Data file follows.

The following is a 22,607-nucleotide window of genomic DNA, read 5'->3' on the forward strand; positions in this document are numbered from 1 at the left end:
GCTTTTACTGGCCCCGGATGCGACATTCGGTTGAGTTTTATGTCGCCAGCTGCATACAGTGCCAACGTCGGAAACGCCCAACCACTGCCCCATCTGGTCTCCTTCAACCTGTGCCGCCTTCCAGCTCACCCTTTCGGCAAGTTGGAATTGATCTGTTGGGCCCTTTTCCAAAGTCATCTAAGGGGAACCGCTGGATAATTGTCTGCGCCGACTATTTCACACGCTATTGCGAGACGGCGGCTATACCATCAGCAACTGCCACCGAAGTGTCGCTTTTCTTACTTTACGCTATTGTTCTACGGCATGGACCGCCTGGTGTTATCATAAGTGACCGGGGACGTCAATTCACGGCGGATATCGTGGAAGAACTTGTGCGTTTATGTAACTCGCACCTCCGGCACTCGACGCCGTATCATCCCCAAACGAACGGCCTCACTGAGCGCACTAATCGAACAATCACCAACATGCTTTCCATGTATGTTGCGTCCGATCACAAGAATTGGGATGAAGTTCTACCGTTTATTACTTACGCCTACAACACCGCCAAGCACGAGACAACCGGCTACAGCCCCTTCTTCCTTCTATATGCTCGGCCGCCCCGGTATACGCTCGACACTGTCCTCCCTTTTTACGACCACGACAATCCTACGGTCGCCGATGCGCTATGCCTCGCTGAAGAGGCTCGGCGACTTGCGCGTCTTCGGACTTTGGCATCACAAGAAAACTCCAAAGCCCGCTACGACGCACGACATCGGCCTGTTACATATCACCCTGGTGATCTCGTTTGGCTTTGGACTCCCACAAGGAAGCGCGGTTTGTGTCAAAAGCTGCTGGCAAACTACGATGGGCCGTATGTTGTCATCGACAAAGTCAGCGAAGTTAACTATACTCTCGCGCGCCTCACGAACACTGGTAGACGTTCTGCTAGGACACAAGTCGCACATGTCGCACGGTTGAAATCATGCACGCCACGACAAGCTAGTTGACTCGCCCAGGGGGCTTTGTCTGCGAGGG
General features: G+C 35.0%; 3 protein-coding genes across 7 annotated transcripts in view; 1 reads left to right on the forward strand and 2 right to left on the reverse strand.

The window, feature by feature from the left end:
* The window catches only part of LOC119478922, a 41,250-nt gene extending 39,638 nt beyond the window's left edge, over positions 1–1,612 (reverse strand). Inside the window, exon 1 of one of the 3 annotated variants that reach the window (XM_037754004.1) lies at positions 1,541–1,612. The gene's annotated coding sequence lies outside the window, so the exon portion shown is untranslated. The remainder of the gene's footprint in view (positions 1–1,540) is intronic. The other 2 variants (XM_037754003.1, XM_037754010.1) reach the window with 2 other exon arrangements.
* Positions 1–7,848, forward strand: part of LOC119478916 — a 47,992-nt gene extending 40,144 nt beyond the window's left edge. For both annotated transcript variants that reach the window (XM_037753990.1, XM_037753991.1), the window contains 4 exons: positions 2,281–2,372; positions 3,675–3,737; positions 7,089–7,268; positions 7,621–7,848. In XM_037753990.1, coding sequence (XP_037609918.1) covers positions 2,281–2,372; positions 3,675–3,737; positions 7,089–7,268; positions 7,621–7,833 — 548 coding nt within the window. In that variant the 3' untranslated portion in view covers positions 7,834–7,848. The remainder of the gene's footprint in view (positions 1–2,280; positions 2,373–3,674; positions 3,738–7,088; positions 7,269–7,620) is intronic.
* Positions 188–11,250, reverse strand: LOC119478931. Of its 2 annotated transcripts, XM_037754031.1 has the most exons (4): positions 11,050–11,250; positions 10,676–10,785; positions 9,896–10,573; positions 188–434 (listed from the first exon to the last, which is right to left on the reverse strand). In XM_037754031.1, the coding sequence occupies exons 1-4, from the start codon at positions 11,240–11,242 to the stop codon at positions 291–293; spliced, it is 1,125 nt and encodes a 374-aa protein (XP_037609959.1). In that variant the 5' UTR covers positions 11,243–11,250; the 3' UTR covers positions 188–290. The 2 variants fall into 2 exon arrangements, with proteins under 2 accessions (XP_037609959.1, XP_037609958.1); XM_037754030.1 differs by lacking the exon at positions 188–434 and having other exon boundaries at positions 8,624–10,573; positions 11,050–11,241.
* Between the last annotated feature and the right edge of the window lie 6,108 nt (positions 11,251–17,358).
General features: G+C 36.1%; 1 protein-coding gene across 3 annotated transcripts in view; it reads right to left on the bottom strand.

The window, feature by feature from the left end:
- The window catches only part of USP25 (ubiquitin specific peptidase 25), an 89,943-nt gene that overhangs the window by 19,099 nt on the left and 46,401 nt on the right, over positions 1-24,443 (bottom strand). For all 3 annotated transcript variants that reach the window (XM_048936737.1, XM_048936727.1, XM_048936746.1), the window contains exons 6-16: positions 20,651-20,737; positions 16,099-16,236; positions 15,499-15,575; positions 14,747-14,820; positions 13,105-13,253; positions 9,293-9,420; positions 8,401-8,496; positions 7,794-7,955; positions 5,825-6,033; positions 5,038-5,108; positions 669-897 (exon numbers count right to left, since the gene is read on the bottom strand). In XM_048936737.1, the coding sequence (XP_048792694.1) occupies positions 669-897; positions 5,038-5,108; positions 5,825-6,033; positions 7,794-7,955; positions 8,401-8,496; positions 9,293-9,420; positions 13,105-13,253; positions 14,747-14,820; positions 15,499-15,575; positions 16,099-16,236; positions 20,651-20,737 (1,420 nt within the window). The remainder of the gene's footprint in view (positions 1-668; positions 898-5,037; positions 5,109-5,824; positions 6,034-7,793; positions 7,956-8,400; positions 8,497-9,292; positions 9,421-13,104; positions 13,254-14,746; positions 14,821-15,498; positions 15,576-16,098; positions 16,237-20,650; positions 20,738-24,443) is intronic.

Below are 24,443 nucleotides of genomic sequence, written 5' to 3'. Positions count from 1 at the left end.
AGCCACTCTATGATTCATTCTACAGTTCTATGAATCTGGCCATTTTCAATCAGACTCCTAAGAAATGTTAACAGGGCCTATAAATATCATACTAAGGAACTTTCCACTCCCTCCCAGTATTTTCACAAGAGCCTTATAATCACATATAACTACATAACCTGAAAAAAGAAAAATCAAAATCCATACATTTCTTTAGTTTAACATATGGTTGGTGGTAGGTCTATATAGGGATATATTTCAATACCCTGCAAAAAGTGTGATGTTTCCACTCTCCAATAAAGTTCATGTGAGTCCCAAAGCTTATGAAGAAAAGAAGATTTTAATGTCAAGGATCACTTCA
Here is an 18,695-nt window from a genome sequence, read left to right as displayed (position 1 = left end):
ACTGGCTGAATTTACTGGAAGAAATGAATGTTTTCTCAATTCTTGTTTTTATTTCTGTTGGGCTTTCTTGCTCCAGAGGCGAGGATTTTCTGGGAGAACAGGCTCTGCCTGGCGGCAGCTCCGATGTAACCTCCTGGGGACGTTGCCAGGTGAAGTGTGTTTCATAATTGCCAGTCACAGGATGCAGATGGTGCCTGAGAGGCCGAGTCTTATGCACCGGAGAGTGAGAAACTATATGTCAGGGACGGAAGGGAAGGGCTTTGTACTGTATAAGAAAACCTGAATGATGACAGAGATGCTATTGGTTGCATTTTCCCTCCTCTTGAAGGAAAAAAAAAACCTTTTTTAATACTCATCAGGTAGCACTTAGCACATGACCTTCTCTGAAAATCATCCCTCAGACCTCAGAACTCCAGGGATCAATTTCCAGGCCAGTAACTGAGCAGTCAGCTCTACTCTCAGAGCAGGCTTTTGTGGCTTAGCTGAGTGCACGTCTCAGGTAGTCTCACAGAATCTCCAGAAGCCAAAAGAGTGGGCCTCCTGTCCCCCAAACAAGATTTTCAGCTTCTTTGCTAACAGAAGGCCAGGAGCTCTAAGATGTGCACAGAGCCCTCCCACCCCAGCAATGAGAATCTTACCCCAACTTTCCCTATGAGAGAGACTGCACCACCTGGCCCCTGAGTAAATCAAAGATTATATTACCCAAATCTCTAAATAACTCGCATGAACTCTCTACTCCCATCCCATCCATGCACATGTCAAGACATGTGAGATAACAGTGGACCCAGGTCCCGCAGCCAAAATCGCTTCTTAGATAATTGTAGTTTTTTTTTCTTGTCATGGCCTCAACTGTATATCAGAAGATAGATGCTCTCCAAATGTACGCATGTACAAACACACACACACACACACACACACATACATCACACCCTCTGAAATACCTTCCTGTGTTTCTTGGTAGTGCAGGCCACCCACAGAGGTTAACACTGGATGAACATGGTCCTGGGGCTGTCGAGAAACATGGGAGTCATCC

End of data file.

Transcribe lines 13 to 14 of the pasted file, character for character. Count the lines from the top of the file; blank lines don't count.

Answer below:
AGCCACTCTATGATTCATTCTACAGTTCTATGAATCTGGCCATTTTCAATCAGACTCCTAAGAAATGTTAACAGGGCCTATAAATATCATACTAAGGAACTTTCCACTCCCTCCCAGTATTTTCACAAGAGCCTTATAATCACATATAACTACATAACCTGAAAAAAGAAAAATCAAAATCCATACATTTCTTTAGTTTAACATATGGTTGGTGGTAGGTCTATATAGGGATATATTTCAATACCCTGCAAAAAGTGTGATGTTTCCACTCTCCAATAAAGTTCATGTGAGTCCCAAAGCTTATGAAGAAAAGAAGATTTTAATGTCAAGGATCACTTCA
Here is an 18,695-nt window from a genome sequence, read left to right as displayed (position 1 = left end):